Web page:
For the third consecutive month, the average nominal take-home pay, tracked in the monthly BankservAfrica Take-home Pay Index (BTPI), improved in October. However, the number of salaries paid has taken another knock as economic challenges persist.

“The average nominal salary for October recovered to R15 489, the highest level since the R15 670 high reached in February 2022. The October figure is also the first time in five months that the BTPI has moved into positive territory showing a 2% year-on-year improvement,” says Shergeran Naidoo, BankservAfrica’s head of stakeholder engagements.

The latest figure is welcomed at a time when the persisting load shedding, rising cost of living and protracted strike action by Transnet workers during October impacted the economy. However, salaries are still lagging compared to headline inflation.

“This is reflected in a 5,1% year-on-year decline in the real average salary recorded in October, though somewhat of a moderation compared to the decline of 8,3% in September,” explains independent economist Elize Kruger.

While consumer inflation has moderated since the 7,8% high reached in July, the 7,6% CPI recorded in October suggests that inflation remains sticky at elevated levels. The higher-than-expected figure was driven by higher food prices and broad-based upward momentum still evident in many of the consumer basket categories.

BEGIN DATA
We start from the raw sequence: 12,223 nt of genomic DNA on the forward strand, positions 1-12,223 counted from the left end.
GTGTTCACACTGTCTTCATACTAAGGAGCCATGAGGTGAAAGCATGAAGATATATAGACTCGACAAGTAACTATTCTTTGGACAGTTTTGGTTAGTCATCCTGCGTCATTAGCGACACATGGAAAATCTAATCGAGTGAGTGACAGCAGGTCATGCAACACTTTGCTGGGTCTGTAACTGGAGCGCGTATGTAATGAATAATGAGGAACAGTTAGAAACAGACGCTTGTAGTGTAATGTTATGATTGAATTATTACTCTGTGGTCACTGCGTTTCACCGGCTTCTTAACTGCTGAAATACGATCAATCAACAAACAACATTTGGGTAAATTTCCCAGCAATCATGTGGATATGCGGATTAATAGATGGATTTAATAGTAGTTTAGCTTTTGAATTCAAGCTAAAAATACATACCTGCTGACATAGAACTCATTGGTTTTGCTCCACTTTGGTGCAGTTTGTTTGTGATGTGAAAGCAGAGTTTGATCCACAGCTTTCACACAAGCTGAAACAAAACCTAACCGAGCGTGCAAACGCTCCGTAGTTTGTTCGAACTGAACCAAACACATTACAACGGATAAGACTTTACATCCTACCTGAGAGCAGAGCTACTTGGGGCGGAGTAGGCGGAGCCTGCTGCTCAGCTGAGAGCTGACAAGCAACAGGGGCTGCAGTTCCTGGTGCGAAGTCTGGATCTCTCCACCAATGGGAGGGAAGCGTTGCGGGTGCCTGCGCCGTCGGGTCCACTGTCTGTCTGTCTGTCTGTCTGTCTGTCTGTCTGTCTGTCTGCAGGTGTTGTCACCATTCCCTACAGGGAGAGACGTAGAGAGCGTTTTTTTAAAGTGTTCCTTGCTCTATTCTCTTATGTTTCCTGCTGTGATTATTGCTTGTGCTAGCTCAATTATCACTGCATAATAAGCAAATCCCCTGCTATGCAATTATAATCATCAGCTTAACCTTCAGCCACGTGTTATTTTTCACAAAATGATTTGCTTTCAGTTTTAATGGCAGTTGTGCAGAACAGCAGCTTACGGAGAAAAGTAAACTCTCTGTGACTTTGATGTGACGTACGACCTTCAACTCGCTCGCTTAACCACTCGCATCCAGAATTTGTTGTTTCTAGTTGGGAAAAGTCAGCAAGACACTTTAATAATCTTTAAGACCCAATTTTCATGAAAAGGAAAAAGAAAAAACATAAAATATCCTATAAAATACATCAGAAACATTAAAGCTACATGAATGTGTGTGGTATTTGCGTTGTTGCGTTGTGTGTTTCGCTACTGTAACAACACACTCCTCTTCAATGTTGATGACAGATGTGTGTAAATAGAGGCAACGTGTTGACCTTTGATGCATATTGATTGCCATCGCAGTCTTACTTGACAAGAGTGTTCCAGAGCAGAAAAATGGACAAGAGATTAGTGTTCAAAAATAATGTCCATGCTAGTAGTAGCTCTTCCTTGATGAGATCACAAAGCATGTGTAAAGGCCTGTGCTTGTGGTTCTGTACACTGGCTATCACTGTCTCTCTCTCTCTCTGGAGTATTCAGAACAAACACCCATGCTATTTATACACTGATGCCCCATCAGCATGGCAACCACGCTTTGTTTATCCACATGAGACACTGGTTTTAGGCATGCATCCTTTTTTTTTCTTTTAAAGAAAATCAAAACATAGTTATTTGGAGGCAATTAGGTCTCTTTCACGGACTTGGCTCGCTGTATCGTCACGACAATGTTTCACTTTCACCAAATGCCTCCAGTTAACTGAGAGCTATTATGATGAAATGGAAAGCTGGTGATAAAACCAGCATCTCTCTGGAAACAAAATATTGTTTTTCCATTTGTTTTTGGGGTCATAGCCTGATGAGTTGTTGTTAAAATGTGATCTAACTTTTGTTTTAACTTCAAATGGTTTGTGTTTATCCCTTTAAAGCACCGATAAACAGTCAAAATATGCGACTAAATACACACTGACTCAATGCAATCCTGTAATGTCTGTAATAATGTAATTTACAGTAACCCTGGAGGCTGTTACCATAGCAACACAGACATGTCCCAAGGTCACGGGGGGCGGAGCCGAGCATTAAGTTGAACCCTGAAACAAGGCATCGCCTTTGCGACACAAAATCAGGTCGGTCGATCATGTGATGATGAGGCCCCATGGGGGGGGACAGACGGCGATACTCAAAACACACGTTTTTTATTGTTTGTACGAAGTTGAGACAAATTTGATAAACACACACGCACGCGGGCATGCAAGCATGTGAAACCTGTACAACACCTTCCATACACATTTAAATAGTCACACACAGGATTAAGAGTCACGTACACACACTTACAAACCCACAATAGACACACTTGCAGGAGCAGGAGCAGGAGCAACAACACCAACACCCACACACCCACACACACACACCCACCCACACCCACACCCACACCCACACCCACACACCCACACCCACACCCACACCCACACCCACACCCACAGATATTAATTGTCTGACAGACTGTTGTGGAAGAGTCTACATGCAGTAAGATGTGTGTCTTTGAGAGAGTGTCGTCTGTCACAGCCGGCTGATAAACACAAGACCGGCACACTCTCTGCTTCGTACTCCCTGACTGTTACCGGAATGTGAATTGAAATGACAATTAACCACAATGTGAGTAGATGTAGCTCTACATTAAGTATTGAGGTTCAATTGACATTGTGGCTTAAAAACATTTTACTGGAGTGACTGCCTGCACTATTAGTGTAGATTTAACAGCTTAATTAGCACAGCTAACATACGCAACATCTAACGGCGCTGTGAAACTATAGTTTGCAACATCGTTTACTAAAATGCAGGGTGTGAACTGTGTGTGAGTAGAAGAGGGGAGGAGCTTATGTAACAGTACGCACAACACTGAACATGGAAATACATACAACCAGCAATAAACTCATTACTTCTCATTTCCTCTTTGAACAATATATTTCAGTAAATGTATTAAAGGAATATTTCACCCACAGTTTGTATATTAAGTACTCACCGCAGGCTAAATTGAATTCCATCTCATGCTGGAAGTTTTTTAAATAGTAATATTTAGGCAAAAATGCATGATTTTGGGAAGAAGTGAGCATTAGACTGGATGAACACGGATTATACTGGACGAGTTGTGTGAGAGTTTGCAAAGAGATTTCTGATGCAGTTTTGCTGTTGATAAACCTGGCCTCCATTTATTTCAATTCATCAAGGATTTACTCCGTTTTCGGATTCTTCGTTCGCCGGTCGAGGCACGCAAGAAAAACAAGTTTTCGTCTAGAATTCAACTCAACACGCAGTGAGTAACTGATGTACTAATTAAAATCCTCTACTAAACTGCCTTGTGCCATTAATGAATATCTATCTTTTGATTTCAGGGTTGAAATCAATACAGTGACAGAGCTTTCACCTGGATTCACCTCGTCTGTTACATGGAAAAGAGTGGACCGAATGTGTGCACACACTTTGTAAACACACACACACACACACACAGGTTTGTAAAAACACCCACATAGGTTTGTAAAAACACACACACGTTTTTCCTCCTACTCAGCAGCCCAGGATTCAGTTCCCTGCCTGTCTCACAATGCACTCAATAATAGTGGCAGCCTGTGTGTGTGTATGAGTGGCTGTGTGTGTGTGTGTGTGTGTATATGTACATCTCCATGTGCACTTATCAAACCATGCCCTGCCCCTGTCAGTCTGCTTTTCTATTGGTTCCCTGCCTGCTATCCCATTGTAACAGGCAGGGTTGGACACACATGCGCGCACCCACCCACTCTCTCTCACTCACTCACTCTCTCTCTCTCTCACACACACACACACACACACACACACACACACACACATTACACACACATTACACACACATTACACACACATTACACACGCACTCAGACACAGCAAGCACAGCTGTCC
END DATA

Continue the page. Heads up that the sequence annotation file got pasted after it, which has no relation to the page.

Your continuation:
The South African Reserve Bank’s decision to hike benchmark interest rates by a cumulative 350bps since November 2021, in response to the acceleration and stickiness in inflation – with more hikes potentially on the cards for 2023 – signals that the average salaried person’s finances are likely to remain strained in the foreseeable future.

Adjusted for weekly payments, BankservAfrica’s data suggests job losses occurred in October as the economy buckled under pressure in the generally strained business environment and a less favourable global economic backdrop. This was the second consecutive month in which fewer salaries were paid through BankservAfrica.

The BankservAfrica Private Pensions Index (BPPI) recovered somewhat in October.

“After a month of dipping below the R10 000-level, the BPPI showed the nominal average private pension reached R10 102, up by 1,7% compared to the R9 938 recorded in September,” says Naidoo. On a year-on-year basis, the nominal pension was 8,7% higher than in October compared to 5,5% in September.

In real terms, the average real private pension also increased to R9 589 in October, 1% higher than a year earlier. According to Kruger, the average real private pensions have held up reasonably well in 2022 despite rising inflation, largely preserving the purchasing power of pensioners.

The value of total take-home pay and private pension payments (less than R100 000 per month) processed in October increased by 5,2% in real terms and by 13,2% in nominal terms compared to a year earlier, not seasonally adjusted.